Next, Suzuki and colleagues wanted to elucidate the structural difference of the two types of α-synuclein fibrils. They investigated the core regions and exposed regions of these α-synuclein fibrils and found that α-synuclein fibrils (-) have a smaller core region while α-synuclein fibrils (+) had a larger core region, extending to the C-terminal regions. This indicates that α-synuclein fibrils (-) have amyloid structure with a more exposed C-terminal region than α-synuclein fibrils (+). Thus, they considered that the C-terminal region of α-synuclein fibrils (-) might interact with 26S proteasome and impair its activities. To confirm this hypothesis, Suzuki and colleagues next examined the seeding activity and the effects on proteasome activity of C-terminally truncated α-synuclein fibrils formed in the absence of salt. They prepared C terminally 20-residue-truncated α-synuclein monomer (residues 1-120) and agitated it in the absence of salt. The resulting assemblies (αSΔC20 fibrils (-)) showed fibrillar morphology and then they treated primary mouse cortical neurons with αSΔC20 fibrils (-) and found only little accumulation of phosphorylated α-synuclein and ubiquitinated proteins. In addition, the catalytic activity of 26S proteasome was not impaired in the presence of αSΔC20 fibrils (-) and αSΔC20 fibrils (-) did not co-precipitated with 26S proteasome. Considering all these results, the C-terminal region of α-synuclein is exposed only in α synuclein fibrils (-) and this region interacts with 26S proteasome and impairs its activity.

The C-terminal region (residues 96-140) of α-synuclein is acidic and contains negatively charged residues, including aspartate and glutamate, as well as proline residues. When intermolecular repulsion at the C-terminal region is weakened by changes in ionic strength, exposure of the C-terminal region decreases, and more tightly packed α-synuclein fibrils are formed in the presence of salt. On the other hand, in the absence of salt, intermolecular repulsion at the C-terminal region causes the formation of α-synuclein fibrils in which the C-terminal region is exposed (Figure). Only this latter type of α-synuclein fibrils can interact with 26S proteasome complex in vitro, causing inhibition of 26S proteasome activity. If this also occurs in cells or brains, abnormal α synuclein aggregates, which might be partially degraded by proteasome, would be accumulated.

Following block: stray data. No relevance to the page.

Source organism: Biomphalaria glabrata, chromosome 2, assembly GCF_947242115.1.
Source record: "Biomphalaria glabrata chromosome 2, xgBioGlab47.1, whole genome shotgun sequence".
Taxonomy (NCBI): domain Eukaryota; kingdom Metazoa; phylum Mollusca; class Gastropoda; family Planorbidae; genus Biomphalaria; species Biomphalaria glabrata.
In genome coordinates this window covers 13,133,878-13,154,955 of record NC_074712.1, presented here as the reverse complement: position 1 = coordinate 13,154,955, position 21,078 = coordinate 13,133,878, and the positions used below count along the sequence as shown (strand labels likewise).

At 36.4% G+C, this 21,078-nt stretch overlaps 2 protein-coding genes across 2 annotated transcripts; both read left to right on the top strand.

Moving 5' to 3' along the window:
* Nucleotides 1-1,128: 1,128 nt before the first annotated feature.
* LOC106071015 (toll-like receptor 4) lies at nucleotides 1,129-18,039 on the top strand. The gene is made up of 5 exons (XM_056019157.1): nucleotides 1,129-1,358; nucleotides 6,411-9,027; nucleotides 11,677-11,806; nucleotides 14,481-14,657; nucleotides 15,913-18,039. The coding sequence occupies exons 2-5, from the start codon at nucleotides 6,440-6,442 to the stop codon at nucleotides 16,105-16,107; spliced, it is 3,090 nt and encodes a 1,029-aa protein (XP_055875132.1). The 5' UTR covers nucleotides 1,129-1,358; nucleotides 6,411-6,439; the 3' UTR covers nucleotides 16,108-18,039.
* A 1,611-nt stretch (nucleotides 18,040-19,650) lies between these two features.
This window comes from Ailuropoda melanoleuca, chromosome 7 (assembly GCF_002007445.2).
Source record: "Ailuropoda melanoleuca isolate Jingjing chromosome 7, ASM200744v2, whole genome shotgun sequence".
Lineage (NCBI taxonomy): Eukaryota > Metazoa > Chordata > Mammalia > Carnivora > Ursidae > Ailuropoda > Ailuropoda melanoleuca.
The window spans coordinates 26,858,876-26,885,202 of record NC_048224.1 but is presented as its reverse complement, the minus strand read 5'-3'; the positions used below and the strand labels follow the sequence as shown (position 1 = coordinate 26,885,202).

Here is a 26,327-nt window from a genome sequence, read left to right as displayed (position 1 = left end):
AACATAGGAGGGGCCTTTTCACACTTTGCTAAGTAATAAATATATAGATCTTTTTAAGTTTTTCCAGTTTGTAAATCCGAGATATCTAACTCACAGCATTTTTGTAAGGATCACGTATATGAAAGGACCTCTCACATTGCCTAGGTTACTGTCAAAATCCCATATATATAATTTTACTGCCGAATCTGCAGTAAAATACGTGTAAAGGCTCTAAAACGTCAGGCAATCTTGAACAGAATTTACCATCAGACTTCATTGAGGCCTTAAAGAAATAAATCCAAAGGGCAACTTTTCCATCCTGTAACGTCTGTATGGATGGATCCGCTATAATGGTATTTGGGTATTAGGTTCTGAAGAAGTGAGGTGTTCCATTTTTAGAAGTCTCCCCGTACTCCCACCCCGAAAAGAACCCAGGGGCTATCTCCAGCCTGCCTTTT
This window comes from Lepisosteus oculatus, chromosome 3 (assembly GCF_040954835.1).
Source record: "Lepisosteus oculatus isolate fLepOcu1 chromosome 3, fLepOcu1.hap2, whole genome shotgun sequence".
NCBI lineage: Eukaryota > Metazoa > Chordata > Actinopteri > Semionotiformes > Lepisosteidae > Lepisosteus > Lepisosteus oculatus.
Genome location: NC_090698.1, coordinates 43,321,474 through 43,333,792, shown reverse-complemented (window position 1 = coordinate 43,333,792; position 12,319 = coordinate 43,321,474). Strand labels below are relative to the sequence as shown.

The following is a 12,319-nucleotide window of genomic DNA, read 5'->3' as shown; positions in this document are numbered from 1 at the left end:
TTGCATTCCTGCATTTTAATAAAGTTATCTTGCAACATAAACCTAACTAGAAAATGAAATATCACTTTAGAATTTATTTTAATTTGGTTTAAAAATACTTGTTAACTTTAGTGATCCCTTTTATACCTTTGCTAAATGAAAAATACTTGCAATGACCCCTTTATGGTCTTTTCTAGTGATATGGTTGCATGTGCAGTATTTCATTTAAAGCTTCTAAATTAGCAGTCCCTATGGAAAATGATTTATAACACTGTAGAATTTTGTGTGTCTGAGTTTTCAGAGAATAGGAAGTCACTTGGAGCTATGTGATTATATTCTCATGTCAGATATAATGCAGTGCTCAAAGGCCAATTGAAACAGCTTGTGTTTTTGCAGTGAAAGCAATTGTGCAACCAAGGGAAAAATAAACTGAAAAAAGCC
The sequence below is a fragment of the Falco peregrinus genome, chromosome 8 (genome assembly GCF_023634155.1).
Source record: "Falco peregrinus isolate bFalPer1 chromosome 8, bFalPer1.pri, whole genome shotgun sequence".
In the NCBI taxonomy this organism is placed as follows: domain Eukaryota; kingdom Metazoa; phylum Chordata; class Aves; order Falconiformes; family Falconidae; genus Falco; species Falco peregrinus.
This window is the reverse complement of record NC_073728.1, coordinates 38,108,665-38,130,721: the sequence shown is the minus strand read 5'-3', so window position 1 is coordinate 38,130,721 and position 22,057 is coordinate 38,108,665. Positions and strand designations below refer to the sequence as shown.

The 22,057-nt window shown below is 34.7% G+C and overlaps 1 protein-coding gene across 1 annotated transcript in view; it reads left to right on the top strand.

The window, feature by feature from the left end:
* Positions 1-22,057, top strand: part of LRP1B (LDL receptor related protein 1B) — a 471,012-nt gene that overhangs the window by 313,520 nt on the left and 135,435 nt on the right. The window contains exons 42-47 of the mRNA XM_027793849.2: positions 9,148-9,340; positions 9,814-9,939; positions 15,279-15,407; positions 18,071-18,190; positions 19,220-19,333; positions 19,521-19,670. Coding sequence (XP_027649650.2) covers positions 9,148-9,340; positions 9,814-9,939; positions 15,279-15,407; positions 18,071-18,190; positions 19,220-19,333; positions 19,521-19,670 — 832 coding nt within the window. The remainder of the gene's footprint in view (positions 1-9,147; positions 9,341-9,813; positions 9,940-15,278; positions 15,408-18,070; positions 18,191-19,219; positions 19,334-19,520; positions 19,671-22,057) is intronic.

According to the prion hypothesis, differences in disease symptoms and lesions are caused by differences in the conformation of strains. Therefore, if α-synuclein is prion-like, differences in the structure of α-synuclein aggregates should cause the differences in the lesions observed in various α-synucleinopathies. In this study, Suzuki and colleagues confirmed that different pathologies were caused by two α-synuclein strains with different structures, and they also found that these α-synuclein strains differ in their ability to inhibit 26S proteasome activity. It is a noteworthy finding in this work that one of the two differently structured fibrils formed from identical monomer under different conditions inhibited proteasome, while the other did not. This clearly raises the possibility that inhibition of proteasome by abnormal α-synuclein plays a role in the pathology. These results provide a possible molecular mechanism to account for the different lesions induced by distinct α-synuclein strains. Considering that PD and MSA have different structures of accumulated α-synuclein, it seems highly likely that the structures of α-synuclein fibrils determine the lesions observed in these diseases.

Tokyo Metropolitan Institute of Medical Science